Wednesday, July 6, 2011

Misconceptions about Jazz Singing

The art of singing Jazz is much misunderstood. I find many singers decide they want to sing Jazz and start from the outside in. From their image of the Jazz singer. Imagining themselves wearing a lovely gown and leaning against a grand piano in a smokey lounge. Or as gentlemen crooners in a smart tux belting out Sinatra standards for a new generation of hipsters.
These are the popular pictures we hold in our minds of "Jazz Singers" But in fact the truth is much grittier.
A Jazz Singer functions like an instrumentalist, taking years and years to learn their craft. Struggling to accomplish the styles and sounds of others that have gone before them before developing a sound and a way of singing that is all their own. There is the sweating it out in low paying gigs and low rent situations, for it is the rare singer who develops a commercial easy to market approach like Micheal Buble or Diana Krall, both of whom fall under the category of "Jazz" but in truth are both more akin to Easy Listening Pop. (Nothing wrong with that, both are fine artists in their own right).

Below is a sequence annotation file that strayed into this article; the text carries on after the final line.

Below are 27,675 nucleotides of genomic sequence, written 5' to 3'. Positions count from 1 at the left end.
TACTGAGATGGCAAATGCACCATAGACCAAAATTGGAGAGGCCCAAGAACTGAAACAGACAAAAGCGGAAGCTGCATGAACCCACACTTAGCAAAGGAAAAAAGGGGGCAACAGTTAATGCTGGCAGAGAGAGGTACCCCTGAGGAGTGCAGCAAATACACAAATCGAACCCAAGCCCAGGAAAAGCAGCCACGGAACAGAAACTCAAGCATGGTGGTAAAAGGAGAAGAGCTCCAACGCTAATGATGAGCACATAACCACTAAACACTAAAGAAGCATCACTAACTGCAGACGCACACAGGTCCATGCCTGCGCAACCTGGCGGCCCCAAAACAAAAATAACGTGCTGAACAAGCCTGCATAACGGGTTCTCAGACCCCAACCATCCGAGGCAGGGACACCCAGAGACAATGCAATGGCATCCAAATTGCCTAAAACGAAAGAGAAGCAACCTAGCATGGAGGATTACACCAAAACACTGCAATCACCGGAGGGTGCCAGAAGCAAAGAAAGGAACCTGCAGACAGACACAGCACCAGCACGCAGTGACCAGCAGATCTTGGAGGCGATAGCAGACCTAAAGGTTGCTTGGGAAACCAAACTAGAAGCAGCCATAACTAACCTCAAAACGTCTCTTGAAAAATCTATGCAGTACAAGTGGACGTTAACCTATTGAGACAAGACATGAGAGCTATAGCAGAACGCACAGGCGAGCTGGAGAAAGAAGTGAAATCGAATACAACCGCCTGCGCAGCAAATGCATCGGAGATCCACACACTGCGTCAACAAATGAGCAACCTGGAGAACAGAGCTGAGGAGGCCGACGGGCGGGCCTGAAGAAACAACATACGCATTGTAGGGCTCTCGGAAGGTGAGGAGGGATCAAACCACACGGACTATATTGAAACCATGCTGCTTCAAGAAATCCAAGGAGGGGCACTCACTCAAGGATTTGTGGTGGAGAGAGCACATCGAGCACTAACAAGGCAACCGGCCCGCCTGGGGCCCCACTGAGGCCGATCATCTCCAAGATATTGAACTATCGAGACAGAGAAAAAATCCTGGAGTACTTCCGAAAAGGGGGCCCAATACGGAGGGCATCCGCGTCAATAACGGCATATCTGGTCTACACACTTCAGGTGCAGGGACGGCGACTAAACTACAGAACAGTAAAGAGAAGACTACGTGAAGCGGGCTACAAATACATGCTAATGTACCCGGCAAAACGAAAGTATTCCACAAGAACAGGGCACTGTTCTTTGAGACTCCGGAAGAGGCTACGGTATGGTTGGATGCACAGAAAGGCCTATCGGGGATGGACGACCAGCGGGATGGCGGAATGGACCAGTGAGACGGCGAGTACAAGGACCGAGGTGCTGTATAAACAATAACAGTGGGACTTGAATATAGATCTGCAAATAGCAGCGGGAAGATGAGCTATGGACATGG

Another misconception is that by singing whats known as the Great American Songbook of the 30's and 40's (mostly made up of songs introduced in the film musicals and Broadway), we could be automatically be considered Jazz singers.
Singing this material without the deeper understanding and knowledge of Jazz usually lands us somewhere in the vicinity of whats known as a Cabaret or Show singer. Also a wonderful art form, (just ask Barbara Cook, Michael Feinstein and Barbara Streisand), but no closer to actual Jazz than is Rock n Roll.
Jazz is a interpretive and improvisational Art. Not a "style" you can cop by imitation. We might sing along to and wish to emulate Billie Holiday Ella Fitzgerald and Frank Sinatra but until we find a way of singing that is ours alone we are simply students of Jazz. Not Jazz singers.

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